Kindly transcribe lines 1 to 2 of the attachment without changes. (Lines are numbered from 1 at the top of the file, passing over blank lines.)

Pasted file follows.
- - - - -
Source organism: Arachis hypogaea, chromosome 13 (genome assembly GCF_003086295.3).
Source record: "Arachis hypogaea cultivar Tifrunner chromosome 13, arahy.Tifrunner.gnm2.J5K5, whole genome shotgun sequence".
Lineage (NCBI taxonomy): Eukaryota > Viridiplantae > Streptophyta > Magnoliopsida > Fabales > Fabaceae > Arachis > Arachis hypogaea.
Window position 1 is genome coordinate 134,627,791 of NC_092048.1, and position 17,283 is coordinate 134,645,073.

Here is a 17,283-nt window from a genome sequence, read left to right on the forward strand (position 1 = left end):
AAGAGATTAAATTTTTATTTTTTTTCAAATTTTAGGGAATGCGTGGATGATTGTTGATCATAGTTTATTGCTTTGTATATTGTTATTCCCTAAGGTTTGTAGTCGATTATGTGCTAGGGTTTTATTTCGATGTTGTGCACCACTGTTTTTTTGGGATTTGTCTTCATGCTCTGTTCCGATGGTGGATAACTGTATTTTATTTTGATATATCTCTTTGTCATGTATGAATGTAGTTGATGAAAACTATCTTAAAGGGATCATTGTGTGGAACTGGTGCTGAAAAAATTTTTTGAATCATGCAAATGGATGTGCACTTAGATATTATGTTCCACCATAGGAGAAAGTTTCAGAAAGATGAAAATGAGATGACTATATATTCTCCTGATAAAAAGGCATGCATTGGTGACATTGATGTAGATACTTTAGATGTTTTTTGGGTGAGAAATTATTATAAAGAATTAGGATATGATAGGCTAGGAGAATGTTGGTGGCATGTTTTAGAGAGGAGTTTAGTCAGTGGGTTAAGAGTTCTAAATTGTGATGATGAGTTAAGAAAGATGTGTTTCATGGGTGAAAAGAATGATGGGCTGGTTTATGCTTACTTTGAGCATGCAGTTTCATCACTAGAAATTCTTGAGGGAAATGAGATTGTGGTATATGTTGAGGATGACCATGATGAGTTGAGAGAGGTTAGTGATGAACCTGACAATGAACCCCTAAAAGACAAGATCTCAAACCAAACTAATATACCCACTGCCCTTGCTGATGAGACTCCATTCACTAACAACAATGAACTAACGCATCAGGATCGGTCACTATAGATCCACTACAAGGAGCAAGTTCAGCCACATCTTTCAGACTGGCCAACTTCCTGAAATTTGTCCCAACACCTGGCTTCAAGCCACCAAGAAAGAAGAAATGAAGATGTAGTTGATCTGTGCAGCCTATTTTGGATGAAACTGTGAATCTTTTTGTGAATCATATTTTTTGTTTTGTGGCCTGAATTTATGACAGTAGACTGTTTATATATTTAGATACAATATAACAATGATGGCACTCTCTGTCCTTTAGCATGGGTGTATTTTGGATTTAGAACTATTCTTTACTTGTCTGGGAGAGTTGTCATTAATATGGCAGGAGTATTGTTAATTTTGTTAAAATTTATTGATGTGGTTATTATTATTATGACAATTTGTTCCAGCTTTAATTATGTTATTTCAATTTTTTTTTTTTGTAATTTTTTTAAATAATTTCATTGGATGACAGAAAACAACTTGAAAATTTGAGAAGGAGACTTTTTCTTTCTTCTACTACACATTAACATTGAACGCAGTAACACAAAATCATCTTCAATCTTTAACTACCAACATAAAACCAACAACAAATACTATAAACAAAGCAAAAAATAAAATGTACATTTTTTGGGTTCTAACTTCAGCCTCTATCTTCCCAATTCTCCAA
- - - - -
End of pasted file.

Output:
Source organism: Arachis hypogaea, chromosome 13 (genome assembly GCF_003086295.3).
Source record: "Arachis hypogaea cultivar Tifrunner chromosome 13, arahy.Tifrunner.gnm2.J5K5, whole genome shotgun sequence".